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ERIC Number: ED338160
Record Type: Non-Journal
Publication Date: 1991-Oct
Pages: 115
Abstractor: N/A
Reference Count: N/A
The Effect of Coursework Patterns, Advisement, and Course Selection on the Development of General Learned Abilities of College Graduates. Final Report.
Ratcliff, James L.; And Others
The relationship between course work and general learning at Stanford University (California), Mills College (California), and Ithaca College (New York) was studied. The study used the Differential Course Work Patterns (DCP) Project faculty survey and Cluster Analytic Model (CAM) to link course work to student assessment. The study examined what the faculty perceptions of general learned abilities are in relation to the courses they taught, what advice faculty give to students who want to improve their general learned abilities, the results from the quantitative findings of the CAM study with the DCP for levels of congruency; and faculty members' perceptions of the courses they teach. Findings for both instruments indicated that reading comprehension, quantitative comparisons, and analytic reasoning were the types of general learned abilities where large changes occurred. At all three institutions students at or above the mean were more likely to enroll in course work associated with improvement in student learning. At all three institutions, faculty overestimated student cognitive skills in sentence completion and regular mathematics. Included are 32 references, copies of a letter to prospective participants, a copy of the DCP survey instrument, and procedures for syllabi and test administration. (JB)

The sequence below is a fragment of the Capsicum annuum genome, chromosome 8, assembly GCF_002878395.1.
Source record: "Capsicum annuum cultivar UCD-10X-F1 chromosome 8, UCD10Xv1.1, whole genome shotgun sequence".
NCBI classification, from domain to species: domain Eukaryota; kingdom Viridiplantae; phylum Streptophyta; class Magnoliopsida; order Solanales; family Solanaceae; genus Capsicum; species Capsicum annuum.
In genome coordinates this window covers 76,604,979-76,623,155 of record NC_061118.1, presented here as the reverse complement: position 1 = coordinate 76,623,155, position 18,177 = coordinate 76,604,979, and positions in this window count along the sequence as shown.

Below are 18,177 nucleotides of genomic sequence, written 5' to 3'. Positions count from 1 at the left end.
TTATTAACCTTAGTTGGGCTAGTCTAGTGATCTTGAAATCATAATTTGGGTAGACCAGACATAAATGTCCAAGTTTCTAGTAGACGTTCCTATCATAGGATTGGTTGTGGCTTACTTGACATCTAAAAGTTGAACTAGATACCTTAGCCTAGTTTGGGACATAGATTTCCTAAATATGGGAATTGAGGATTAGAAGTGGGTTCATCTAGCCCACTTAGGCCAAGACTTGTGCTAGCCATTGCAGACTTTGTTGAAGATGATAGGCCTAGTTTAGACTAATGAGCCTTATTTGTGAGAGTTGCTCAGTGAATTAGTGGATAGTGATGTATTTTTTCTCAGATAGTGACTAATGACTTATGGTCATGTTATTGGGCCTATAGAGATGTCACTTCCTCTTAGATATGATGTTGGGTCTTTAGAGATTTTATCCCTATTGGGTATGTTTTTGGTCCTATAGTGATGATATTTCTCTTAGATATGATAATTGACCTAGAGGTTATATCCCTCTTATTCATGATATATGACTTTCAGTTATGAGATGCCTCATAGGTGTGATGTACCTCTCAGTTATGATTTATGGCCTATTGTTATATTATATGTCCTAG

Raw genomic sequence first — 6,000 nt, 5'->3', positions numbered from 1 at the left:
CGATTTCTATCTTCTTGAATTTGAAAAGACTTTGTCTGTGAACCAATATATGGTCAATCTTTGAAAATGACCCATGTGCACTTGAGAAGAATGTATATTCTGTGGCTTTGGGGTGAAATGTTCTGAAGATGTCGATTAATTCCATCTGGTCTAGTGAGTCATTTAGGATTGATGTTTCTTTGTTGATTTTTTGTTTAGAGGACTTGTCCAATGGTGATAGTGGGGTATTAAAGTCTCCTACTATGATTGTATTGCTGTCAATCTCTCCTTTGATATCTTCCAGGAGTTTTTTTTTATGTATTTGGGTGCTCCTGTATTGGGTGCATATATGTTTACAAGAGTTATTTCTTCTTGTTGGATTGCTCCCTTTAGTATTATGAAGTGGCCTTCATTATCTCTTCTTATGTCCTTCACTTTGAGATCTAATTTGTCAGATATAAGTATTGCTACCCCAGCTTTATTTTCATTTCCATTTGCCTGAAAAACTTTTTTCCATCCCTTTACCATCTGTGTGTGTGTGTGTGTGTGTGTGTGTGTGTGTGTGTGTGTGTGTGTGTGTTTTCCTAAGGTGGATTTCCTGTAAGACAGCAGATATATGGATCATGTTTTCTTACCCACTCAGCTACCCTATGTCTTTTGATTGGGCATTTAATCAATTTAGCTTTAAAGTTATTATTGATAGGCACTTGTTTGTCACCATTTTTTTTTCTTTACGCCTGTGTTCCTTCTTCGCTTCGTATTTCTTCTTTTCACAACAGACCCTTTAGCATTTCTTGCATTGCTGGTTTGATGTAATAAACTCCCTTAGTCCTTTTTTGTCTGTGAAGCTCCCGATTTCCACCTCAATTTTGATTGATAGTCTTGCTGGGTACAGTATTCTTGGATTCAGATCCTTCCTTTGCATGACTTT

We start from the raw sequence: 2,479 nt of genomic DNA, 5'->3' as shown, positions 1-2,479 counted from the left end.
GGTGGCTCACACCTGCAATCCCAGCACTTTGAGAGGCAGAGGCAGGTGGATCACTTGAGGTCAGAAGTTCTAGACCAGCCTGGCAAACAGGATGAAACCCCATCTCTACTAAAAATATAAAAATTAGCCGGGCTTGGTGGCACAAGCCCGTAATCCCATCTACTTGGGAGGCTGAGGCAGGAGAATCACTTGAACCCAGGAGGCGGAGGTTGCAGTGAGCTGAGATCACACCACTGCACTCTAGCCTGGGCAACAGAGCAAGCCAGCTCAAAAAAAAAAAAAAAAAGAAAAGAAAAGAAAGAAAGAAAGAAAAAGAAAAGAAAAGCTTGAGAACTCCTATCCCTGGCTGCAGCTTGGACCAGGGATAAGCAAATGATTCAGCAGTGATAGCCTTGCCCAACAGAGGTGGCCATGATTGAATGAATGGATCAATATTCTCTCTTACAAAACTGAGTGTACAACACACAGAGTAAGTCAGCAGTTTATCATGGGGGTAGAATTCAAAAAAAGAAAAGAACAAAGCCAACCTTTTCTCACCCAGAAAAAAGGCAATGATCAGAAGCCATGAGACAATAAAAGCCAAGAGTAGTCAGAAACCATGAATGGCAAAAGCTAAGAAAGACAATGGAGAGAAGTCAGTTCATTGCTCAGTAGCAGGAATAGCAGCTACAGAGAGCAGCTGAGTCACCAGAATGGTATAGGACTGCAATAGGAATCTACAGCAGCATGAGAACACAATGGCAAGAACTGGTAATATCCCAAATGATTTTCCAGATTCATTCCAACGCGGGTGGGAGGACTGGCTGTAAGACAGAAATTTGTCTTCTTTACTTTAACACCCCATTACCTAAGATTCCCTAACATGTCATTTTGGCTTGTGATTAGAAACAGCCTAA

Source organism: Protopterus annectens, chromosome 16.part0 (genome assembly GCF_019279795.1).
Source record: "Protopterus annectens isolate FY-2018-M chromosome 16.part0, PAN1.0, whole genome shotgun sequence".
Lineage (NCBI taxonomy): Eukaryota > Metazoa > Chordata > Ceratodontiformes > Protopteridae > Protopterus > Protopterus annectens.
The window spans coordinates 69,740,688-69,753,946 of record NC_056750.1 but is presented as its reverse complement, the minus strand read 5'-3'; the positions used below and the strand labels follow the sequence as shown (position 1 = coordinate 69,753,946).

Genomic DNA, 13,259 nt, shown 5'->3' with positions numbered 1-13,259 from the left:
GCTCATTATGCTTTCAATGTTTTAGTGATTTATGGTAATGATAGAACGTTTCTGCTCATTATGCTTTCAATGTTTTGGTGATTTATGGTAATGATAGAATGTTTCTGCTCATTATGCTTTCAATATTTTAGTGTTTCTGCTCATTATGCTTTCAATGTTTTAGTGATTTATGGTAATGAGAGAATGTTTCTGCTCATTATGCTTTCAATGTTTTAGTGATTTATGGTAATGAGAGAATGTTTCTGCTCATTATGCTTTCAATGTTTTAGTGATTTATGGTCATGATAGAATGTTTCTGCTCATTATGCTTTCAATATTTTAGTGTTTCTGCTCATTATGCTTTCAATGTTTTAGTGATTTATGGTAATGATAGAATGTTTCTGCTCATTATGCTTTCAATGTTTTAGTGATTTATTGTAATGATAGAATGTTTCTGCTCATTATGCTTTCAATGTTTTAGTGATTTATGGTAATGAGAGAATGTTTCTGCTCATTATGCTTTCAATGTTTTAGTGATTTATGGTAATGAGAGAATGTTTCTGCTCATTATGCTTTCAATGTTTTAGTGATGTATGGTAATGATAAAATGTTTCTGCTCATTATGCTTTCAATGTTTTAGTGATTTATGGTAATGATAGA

Pennsylvania State University, 403 South Allen Street, Suite 104, University Park, PA 16801-5202.
Publication Type: Reports - Research; Tests/Questionnaires
Education Level: N/A
Audience: Administrators; Teachers; Practitioners
Language: English
Sponsor: EXXON Education Foundation, New York, NY.; Office of Educational Research and Improvement (ED), Washington, DC.
Authoring Institution: Pennsylvania State Univ., University Park. Center for the Study of Higher Education.